A Lifelong Peace Corps Dream Comes True
The following excerpt comes from PBS Next Avenue in Saint Paul, Minnesota and was originally published on May 24, 2012.
“When I joined the Peace Corps after college, I assumed everyone would be like me: young, hippie-ish, and there to avoid student loan payments or a return to the parental basement. It was a revelation to learn that the actual makeup of that venerable institution included every slice of society: rich and poor, urbanite and farmer, conservative and liberal and, possibly most surprisingly, young and old.
Today, roughly 7 percent of the corps’ current crop of 9,095 are 50 and older, a percentage that seems to hold steady, as does the slight predominance of women (60 percent). Perhaps it’s the organization’s motto — ‘The toughest job you’ll ever love’ — and images of mud huts that particularly discourages more older people from joining, but passionate members, like Joan Sara Romm, 61, a former shopkeeper from Ithaca, N.Y., now serving in Saint Lucia, have a different take.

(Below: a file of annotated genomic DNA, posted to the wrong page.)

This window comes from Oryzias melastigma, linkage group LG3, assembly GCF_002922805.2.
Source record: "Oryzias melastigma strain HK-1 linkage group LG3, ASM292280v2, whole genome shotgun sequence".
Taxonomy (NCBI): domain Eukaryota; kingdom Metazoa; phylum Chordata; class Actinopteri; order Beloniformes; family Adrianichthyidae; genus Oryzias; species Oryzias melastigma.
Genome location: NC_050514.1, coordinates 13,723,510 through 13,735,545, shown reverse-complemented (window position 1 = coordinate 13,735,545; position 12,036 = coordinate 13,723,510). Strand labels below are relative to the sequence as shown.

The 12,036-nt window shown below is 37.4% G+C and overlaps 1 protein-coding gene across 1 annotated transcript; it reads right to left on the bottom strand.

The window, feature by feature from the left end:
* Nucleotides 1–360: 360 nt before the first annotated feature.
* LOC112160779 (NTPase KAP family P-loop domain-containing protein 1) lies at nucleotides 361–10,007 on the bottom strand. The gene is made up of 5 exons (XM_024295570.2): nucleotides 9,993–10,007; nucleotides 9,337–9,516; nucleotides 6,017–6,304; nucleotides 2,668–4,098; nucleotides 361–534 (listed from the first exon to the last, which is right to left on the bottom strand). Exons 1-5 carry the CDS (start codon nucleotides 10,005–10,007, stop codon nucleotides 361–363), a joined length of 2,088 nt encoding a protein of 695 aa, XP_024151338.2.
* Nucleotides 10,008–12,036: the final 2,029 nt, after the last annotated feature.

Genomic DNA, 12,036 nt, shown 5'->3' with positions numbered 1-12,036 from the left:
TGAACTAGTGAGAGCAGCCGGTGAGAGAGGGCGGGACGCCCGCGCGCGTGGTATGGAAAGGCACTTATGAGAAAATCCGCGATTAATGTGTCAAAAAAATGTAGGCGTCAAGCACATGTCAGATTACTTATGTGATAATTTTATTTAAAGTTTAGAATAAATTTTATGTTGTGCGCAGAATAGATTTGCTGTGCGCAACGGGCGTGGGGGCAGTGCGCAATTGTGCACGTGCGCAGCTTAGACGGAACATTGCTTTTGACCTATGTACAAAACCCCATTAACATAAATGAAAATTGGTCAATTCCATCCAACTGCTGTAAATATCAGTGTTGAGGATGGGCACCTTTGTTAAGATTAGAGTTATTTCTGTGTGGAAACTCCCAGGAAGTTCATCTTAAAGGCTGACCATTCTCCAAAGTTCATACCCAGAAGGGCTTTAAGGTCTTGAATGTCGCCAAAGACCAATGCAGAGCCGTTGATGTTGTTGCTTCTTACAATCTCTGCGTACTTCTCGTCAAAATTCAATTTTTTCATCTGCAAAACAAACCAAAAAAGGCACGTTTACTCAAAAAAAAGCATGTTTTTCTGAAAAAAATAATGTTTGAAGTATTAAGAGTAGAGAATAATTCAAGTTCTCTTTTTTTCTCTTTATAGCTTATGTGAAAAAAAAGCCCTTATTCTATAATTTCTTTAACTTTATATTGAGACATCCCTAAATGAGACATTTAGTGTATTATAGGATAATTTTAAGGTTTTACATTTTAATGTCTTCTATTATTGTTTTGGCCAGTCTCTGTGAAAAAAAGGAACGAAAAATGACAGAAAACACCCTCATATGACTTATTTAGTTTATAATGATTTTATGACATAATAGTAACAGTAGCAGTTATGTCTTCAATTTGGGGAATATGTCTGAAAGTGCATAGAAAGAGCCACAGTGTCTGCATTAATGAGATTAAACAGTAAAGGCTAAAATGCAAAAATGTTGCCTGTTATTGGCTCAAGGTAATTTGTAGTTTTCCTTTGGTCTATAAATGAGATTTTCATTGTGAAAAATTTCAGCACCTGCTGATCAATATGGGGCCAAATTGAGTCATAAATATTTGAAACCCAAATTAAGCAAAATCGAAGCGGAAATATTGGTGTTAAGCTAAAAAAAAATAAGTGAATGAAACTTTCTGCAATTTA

‘The older volunteer is more prepared for certain challenges,’ she says. ‘Our survival resources come from life experiences, like solving intractible problems and overcoming challenges in our work life.’ Still, she concedes, it’s not exactly a selling point to get running water just 10 days a month or to live in rugged rural conditions where no one speaks English.
So what motivates these 600 or so hardy souls? The slogans may have changed over the years (the current one: ‘Life is calling. How far will you go?’), but the rewards of public service, cultural exchange and sacrifice are little altered since President John F. Kennedy established the Peace Corps in 1961. For those who take up the call, it also offers a blank page to write a new life story.”
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